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ORIGINAL ARTICLE Table of Contents   
Year : 2015  |  Volume : 12  |  Issue : 4  |  Page : 221-226
Management of digestive lesions associated to congenital epidermolysis bullosa


1 Department of Paediatric Surgery, School of Medicine of Monastir, University of Monastir, Monastir, Tunisia
2 Department of Dermatology, School of Medicine of Monastir, University of Monastir, Monastir, Tunisia

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Date of Web Publication24-Dec-2015
 

   Abstract 

Background: Congenital epidermolysis bullosa (CEB) is a rare genodermatosis. The digestive system is very frequently associated with skin manifestations. Pyloric atresia (PA) and oesophageal stenosis (OS) are considered the most serious digestive lesions to occur.The aim of this work is to study the management and the outcome of digestive lesions associated to CEB in four children and to compare our results to the literature. Patients and Methods: A retrospective study of four observations: Two cases of PA and two cases of OS associated to CEB managed in the Paediatric Surgery Department of Fattouma Bourguiba Teaching Hospital in Monastir, Tunisia. Results: Four patients, two of them are 11 and 8 years old, diagnosed as having a dystrophic epidermolysis bullosa since the neonatal period. They were admitted for the investigation of progressive dysphagia. Oesophageal stenosis was confirmed by an upper contrast study. Pneumatic dilation was the advocated therapeutic method for both patients with afavourable outcome. The two other patients are newborns, diagnosed to have a CEB because of association of PA with bullous skin lesions with erosive scars. Both patients had a complete diaphragm excision with pyloroplasty. They died at the age of 4 and 3 months of severe diarrhoea resistant to medical treatment. Conclusion: Digestive lesions associated to CEB represent an aggravating factor of a serious disease. OS complicating CEB is severe with difficult management. Pneumatic dilatation is the gold standard treatment method. However, the mortality rate in PA with CEB is high. Prenatal diagnosis of PA is possible, and it can help avoiding lethal forms.

Keywords: Congenital epidermolysisbullosa, oesophageal stenosis, pyloric atresia

How to cite this article:
Chahed J, Mekki M, Ksia A, Kechiche N, Hidouri S, Youssef TM, Sahnoun L, Krichene I, Belghith M, Nouri A. Management of digestive lesions associated to congenital epidermolysis bullosa. Afr J Paediatr Surg 2015;12:221-6

How to cite this URL:
Chahed J, Mekki M, Ksia A, Kechiche N, Hidouri S, Youssef TM, Sahnoun L, Krichene I, Belghith M, Nouri A. Management of digestive lesions associated to congenital epidermolysis bullosa. Afr J Paediatr Surg [serial online] 2015 [cited 2019 Nov 17];12:221-6. Available from: http://www.afrjpaedsurg.org/text.asp?2015/12/4/221/172544

   Introduction Top


Congenital epidermolysis bullosa (CEB) is a rare genodermatosis. It is classified into three major groups on the basis of the cleavage level with the cutaneous basement membrane zone: The simplex form (SEB), the junctional form (JEB) and the dystrophic form (DEB). [1]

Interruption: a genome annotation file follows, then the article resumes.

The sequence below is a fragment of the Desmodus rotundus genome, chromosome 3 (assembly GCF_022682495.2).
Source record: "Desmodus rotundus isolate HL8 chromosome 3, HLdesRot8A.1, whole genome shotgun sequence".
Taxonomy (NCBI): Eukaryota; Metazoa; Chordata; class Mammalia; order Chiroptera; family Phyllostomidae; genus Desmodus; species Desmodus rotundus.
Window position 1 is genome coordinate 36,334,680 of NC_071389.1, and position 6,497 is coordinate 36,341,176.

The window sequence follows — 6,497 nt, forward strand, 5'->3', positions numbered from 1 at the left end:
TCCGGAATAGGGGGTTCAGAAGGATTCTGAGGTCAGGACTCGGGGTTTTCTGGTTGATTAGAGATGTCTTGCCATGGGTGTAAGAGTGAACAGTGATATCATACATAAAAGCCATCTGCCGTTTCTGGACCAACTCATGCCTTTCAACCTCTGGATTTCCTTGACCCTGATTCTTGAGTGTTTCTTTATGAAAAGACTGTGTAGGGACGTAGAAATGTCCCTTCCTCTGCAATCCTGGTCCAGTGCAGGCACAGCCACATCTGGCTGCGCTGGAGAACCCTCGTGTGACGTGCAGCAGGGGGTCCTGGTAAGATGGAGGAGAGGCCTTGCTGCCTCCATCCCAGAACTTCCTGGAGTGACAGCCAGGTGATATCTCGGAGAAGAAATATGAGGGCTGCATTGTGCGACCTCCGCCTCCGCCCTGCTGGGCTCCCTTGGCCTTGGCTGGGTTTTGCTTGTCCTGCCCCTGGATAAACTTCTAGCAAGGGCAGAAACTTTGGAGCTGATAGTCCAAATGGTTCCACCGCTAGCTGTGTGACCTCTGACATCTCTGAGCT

The digestive system is very frequently associated with cutaneous manifestations of CEB. Pyloric atresia (PA) and oesophageal stenosis (OS) are the most important digestive lesions observed.

JEB is the most frequently associated group to PA whereas recessive dystrophic epidermolysis bullosa Hallopeau-Siemens (RDEB-HS)type is the most frequently complicated with OS. [2],[3]

The aim of this work is to study the management and outcome of digestive lesions associated to CEB in four observations and to compare our results to the literature.


   Patients and Methods Top


This is a retrospective study of four observations: Two cases of PA and two cases of OS associated to CEB managed in the Paediatric Surgery Department of Fattouma Bourguiba Teaching Hospital in Monastir, Tunisia.

Each patient had a physical examination with biological (blood count, urea, and creatininemia) and radiological explorations (Plain X-ray, abdominal ultrasonography and upper contrast study). A digestive fibroscopy was indicated for the patients with OS.

Observations

Case 1


An 11-year-old boy was diagnosed as having RDEB-HS in the neonatal period. He was admitted for investigation of progressive dysphagia to solids which started a year before. He has no pathologic familial history.

At physical examination, the patient was under-nourished with a weight of 20 kg (<3 rd percentile), a height of 130 cm (−1.5 standard deviation [SD]) with a body mass index (BMI) of 11.83 (<3 rd percentile).Numerous bullae and open weeping lesions were present particularly on traumatic points (hands, elbows, knees and feet). There was also syndactyly of fingers and toes with club-shaped hands and onychodystrophy with anonychy. He had bullae and scars of the mouth with tongue retraction and dystrophic teeth.

We noted iron deficiency anaemia with haemoglobin of 6.6 g/dl.

An upper contrast study completed with upper digestive fibroscopy confirmed OS localised 20 cm from the dental arch [Figure 1].
Figure 1: Upper contrast study oesophageal stenosis


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The patient had three sessions of pneumatic dilations associated to local steroid infiltration (HSHC). Dilation sessions were done a month apart.

The initial outcome was relatively favourable with a partial regression of the stenosis (5-7 mm). An 8-year outcome was marked with a normal oral nutrition with weight gain. Upper contrast study (5 years after the last dilation session) showed a normal oesophagus diameter with a regular wall [Figure 2].
Figure 2: Upper contrast study normal oesophagus diameter with regular wall


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Case 2

An 8-year-old boy diagnosed as having RDEB-HS in the neonatal period was admitted for dysphagia to liquids.